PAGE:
Bob Kulick may forever be a man connected to the legacy of KISS, but his own legacy is far more intriguing and impressive. As a young boy Kulick found that he had a natural gift for the guitar and it paved the way for a lifetime of making incredible music and memorable performances starting at 17 with his first notable band, The Observation Balloon. This week the quiet and humble rock hero shared some of his career experiences with The Examiner, talking about the infamous KISS audition, the first Meat Loaf tour, playing with Alice Cooper, along with his various bands and tribute projects.
On January 17, 1973, the day after his 23rd birthday, Kulick unknowingly placed in the rock and roll history books when he answered an ad in New York’s Village Voice looking for a guitarist in a “Led Zeppelin” style band. That band was KISS and the audition was interrupted by Ace Frehley who narrowly beat Kulick out for the gig. Paul Stanley was so impressed with Bob’s playing that the two remained in touch and in 1977 Kulick was tasked with playing lead guitar on three of the studio tracks from “Alive II“.
A year later Stanley again turned to Kulick as his principal guitarist on his first solo album. In 1982, Bob would once more lend his talents to four new studio tracks on the “Killers” album. The following year he would perform a few solos for “Creatures of the Night” but according to Kulick none of them ended up on the album. In 1984 Bob would recommend his younger brother Bruce as KISS’ new guitarist, a gig he’d eventually get. In 1989, Stanley would tab Bob to be his guitarist for his first ever solo tour. For all these reasons and more his history remains forever entwined with KISS, but that is only one part of Bob’s history.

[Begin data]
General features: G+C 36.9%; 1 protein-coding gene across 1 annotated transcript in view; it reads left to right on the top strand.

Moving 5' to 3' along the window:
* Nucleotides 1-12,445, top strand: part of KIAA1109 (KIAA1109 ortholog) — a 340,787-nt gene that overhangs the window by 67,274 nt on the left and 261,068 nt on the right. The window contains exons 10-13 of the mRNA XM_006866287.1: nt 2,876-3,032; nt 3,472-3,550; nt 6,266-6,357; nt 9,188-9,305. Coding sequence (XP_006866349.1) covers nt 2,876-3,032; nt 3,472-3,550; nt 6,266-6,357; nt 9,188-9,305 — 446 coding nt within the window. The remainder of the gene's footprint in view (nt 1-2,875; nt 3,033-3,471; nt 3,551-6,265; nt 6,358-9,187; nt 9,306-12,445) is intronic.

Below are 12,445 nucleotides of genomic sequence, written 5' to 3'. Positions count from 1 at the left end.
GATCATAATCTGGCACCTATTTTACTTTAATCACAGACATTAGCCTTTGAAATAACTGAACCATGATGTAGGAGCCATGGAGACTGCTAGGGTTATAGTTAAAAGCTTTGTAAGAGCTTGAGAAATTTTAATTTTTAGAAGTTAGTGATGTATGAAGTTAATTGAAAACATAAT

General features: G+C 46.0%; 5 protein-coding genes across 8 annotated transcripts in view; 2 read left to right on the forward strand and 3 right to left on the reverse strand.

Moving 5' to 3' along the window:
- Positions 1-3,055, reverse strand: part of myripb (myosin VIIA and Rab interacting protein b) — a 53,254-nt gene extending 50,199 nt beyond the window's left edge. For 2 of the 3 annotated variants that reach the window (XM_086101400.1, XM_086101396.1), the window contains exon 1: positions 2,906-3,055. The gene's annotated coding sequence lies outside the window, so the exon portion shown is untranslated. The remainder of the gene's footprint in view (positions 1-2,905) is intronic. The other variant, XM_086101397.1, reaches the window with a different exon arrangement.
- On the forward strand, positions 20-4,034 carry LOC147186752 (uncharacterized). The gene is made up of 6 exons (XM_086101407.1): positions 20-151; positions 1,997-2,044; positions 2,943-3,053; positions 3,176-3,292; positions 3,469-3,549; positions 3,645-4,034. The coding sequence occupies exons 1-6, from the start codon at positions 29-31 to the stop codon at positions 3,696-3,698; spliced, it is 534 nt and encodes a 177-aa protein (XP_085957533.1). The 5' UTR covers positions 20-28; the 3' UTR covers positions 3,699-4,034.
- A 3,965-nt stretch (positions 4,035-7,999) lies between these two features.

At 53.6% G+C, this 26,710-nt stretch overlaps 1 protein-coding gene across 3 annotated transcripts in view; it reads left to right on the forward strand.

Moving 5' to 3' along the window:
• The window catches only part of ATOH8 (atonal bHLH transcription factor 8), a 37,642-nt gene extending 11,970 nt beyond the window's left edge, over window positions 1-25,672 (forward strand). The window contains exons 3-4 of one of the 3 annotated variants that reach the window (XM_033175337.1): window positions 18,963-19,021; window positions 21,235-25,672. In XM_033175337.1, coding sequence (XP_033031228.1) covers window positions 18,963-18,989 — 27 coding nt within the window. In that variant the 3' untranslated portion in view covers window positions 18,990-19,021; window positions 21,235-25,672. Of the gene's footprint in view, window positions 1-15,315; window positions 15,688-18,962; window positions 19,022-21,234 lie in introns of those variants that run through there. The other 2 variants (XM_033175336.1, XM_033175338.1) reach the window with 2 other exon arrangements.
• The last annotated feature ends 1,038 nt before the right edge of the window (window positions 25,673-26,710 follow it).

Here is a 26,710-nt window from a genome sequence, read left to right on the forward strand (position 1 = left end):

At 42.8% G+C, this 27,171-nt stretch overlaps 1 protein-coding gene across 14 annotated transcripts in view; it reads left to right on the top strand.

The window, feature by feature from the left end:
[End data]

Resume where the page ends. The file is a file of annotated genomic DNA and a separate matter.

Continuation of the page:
In 1976, Kulick would perform on Lou Reed‘s “Coney Island Baby” album. The following year, he and his brother Bruce would be the first guitarists to join The Neverland Express, the first incarnation of Meat Loaf’s band. A band that would go from ridicule to one of the year’s smash successes with a number one album in countries all over the world including Australia and England. In the 80′s Bob would again join Meat Loaf in the studio and on the road, while also releasing two albums with his own band, Balance. He would also appear on albums by Diana Ross, Michael Bolton, and others.
In the 90s Kulick would focus on his own projects; Skull, Murderer’s Row, and Blackthorne. Bands that would include the likes of David Glenn Eisley (Giuffria, House of Lords), Jimmy Waldo (New England, Alcatrazz), and Graham Bonnet (Alcatrazz, Rainbow, Michael Schenker Group). Unfortunately, the various band’s collective style was a decade too late and quickly buried under the weight of grunge rock. Bob also played on two W.A.S.P. albums during this era.
At the turn of the century Bob turned to his production talents gathering fellow musicians together to create a string of metal tribute albums to the likes of The Beatles, KISS, Queen, Alice Cooper, and even Frank Sinatra. He is currently completing the latest, a metal tribute to Michael Jackson. In 2004 he even won a Grammy for producing Motörhead's “Whiplash”, a cover of a Metallica song, that was written ironically as a tribute to Motörhead. His talents have earned him almost a dozen gold or platinum records for his work on KISS and Diana Ross recordings, and he’s even written and performed songs for Nickelodeon’s SpongeBob SquarePants and WWE’s Triple H.
Bob was kind enough to share many tales of his career with us, and you can listen to the full 30 minute interview below.
Music is the universal language: Speak it loudly!
Rustyn Rose is a veteran music journalist who owns and operates Metalholic Magazine and Metalholic Radio.